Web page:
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Judge denies Valor Act in assault case

A veteran accused of attacking his girlfriend and trying to strangle her dog was arraigned in New Bedford District Court on Wednesday, after Judge Edward F.X. Lynch declined to waive the charges based on his military service.

Warren R. Broughton was charged with assault and battery with a dangerous weapon, assault and battery on a household member, and animal cruelty based on the alleged April attack on his longtime girlfriend in her South Dartmouth home.

The Globe reported earlier this month that when Broughton was in court in April, a different judge repeatedly thanked him for his service in Vietnam and commiserated with him about the military draft. At that time, Judge James McGovern continued Broughton’s arraignment to give his attorney time to build a case that he should not be charged because he’s a veteran.


A 2012 state law called the Valor Act gave judges the discretion to send veterans to treatment programs rather than arraign them on criminal charges. The provision was offered to help a wave of veterans returning from combat with substance abuse issues who were getting ensnared in the criminal justice system.

However, the Globe revealed several cases in which men avoided charges of assaulting women by citing the Valor Act. And though the provision was intended only for first-time offenders, there is no tracking mechanism to ensure a veteran doesn’t take advantage of it more than once.

Broughton’s charges stemmed from an April fight in the home of his former girlfriend, Louise Guy, a breeder of golden retrievers who was preparing a dog for a customer. When Guy refused to pay Broughton for help she said he didn’t provide, he grabbed her dog by the throat and threatened to kill him, she said. When she rushed to the dog, Broughton grabbed her face and repeatedly smashed her head on the floor, she said. He would not release the dog until she paid him all the money, she said.


She eventually ran from the house and sought an emergency restraining order against Broughton that has since been extended for a year to cover her and her eight golden retrievers.

Broughton’s attorney, Stephen P. Dalrymple said he is looking into the possibility of appeal.

“I thought it was a bad decision,” Dalrymple said. “I thought he qualified for the Valor Act.”

He said he had presented updated reports from the Department of Veterans Affairs showing that Broughton is receiving treatment and that a VA liaison had recommended him as qualified.

When Broughton first appeared in court in April, a prosecutor from the office of District Attorney Thomas M. Quinn III objected to the use of the Valor Act.

But at his second appearance, the prosecutor never spoke, and McGovern asked Broughton details about his time in the military and in Vietnam, repeatedly thanking him for his service.

“This Valor Act is very special,” McGovern said then, according to an audio of the proceedings. “It’s incredibly powerful.”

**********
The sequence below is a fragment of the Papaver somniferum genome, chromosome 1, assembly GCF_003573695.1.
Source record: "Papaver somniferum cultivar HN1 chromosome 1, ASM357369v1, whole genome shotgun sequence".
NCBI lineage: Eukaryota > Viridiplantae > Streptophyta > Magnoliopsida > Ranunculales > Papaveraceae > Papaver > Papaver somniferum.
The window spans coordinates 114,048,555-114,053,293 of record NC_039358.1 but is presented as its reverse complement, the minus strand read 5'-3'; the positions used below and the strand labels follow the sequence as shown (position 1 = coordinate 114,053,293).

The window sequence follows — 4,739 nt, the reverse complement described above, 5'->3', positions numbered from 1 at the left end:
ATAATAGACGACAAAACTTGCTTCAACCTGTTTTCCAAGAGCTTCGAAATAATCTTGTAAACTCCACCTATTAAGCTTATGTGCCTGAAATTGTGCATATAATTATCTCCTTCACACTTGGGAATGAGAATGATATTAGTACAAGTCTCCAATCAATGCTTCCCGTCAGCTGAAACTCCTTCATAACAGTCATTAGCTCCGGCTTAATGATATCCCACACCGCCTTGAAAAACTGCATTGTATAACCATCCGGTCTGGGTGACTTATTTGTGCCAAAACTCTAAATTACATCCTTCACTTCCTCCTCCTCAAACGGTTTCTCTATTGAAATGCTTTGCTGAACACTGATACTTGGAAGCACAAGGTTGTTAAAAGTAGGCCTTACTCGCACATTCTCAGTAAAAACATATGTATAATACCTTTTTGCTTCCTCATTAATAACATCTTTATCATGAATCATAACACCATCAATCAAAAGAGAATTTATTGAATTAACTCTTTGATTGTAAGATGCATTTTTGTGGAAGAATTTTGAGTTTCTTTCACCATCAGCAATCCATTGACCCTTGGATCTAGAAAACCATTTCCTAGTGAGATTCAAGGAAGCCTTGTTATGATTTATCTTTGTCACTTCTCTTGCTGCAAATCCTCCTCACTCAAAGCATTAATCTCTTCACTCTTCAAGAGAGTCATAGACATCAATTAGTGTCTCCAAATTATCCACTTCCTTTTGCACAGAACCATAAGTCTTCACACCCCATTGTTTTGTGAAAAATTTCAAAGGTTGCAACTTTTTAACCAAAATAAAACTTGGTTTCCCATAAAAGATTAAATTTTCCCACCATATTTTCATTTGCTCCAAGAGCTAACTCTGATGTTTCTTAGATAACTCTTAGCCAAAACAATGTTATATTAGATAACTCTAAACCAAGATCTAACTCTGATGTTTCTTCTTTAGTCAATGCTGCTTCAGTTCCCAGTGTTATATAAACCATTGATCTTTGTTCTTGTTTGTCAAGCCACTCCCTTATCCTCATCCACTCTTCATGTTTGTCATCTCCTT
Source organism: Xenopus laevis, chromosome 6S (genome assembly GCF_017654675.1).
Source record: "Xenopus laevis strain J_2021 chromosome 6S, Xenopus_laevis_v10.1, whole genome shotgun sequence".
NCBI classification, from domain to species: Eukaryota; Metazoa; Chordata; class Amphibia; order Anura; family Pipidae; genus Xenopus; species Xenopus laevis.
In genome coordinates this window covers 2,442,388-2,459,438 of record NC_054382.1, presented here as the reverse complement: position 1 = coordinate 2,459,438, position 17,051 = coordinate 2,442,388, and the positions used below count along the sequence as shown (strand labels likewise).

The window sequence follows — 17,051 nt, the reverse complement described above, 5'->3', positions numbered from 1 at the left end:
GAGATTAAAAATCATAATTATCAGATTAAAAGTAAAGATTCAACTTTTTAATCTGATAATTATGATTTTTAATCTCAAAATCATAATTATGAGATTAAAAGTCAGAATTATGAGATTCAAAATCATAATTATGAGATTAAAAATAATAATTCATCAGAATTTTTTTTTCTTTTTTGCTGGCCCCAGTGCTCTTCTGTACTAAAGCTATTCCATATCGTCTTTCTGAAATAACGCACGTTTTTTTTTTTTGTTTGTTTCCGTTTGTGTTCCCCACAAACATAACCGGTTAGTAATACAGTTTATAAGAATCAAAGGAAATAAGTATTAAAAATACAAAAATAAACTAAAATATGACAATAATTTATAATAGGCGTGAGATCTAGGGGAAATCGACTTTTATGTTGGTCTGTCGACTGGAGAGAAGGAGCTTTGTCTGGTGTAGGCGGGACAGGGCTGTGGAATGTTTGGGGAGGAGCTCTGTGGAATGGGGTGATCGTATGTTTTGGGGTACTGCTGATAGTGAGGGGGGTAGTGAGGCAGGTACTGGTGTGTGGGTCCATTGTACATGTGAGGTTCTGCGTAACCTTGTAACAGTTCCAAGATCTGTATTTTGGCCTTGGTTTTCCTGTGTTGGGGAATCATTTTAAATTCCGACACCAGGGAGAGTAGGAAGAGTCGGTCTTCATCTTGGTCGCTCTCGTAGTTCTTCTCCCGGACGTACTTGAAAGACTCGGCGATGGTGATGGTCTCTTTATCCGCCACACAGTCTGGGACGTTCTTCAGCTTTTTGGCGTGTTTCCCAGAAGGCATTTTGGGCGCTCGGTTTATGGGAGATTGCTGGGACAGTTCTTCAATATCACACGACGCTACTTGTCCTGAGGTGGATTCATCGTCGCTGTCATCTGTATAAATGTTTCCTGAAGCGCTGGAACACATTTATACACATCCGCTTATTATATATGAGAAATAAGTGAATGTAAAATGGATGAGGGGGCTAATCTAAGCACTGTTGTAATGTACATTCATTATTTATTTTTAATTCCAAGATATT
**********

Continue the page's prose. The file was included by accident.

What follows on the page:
The DA’s office did not dispute Broughton’s eligibility under the Valor Act, but said in a brief filed Wednesday that he is 69 years old and had not demonstrated how his behavior could be traced back to his service in Vietnam.

“There is no reason to believe that the Legislature intended the Valor Act simply to serve as a get-out-of-jail-free card for anyone who has served in the military, entirely without regard to the nature of the service or the effect of that service upon the defendant,” Assistant District Attorney Jennifer Sowa wrote.


Additionally, she argued that he is not a suitable candidate, given the seriousness of the allegations. After Guy reported the April attack, one of her friends went to police to report that she had previously seen Broughton punch another one of the dogs in the head.

“Moreover, the violent and cruel nature of the defendant’s crimes cannot be ignored,” Sowa wrote in the filing. “In one instance, the defendant choked a defenseless animal and in another instance, he punched a defenseless animal in the face.”

In a statement Wednesday, Quinn said, “The court made the right decision by arraigning this defendant today. Despite the defendant’s prior military service, the application of the Valor Act was not appropriate. The victim alleges physical violence was done to her and her dog.”

Legislators told the Globe in January that they would fix the Valor Act so it could no longer be applied to crimes against individuals. But the Senate passed a bill that failed to address domestic violence, and the House gutted it. House and Senate leaders have appointed a conference committee to forge a resolution. The legislative session ends July 31.

CORRECTION: This story has been updated to correct the name of the judge.

Stephanie Ebbert can be reached at Stephanie.Ebbert@globe.com. Follow her on Twitter @StephanieEbbert.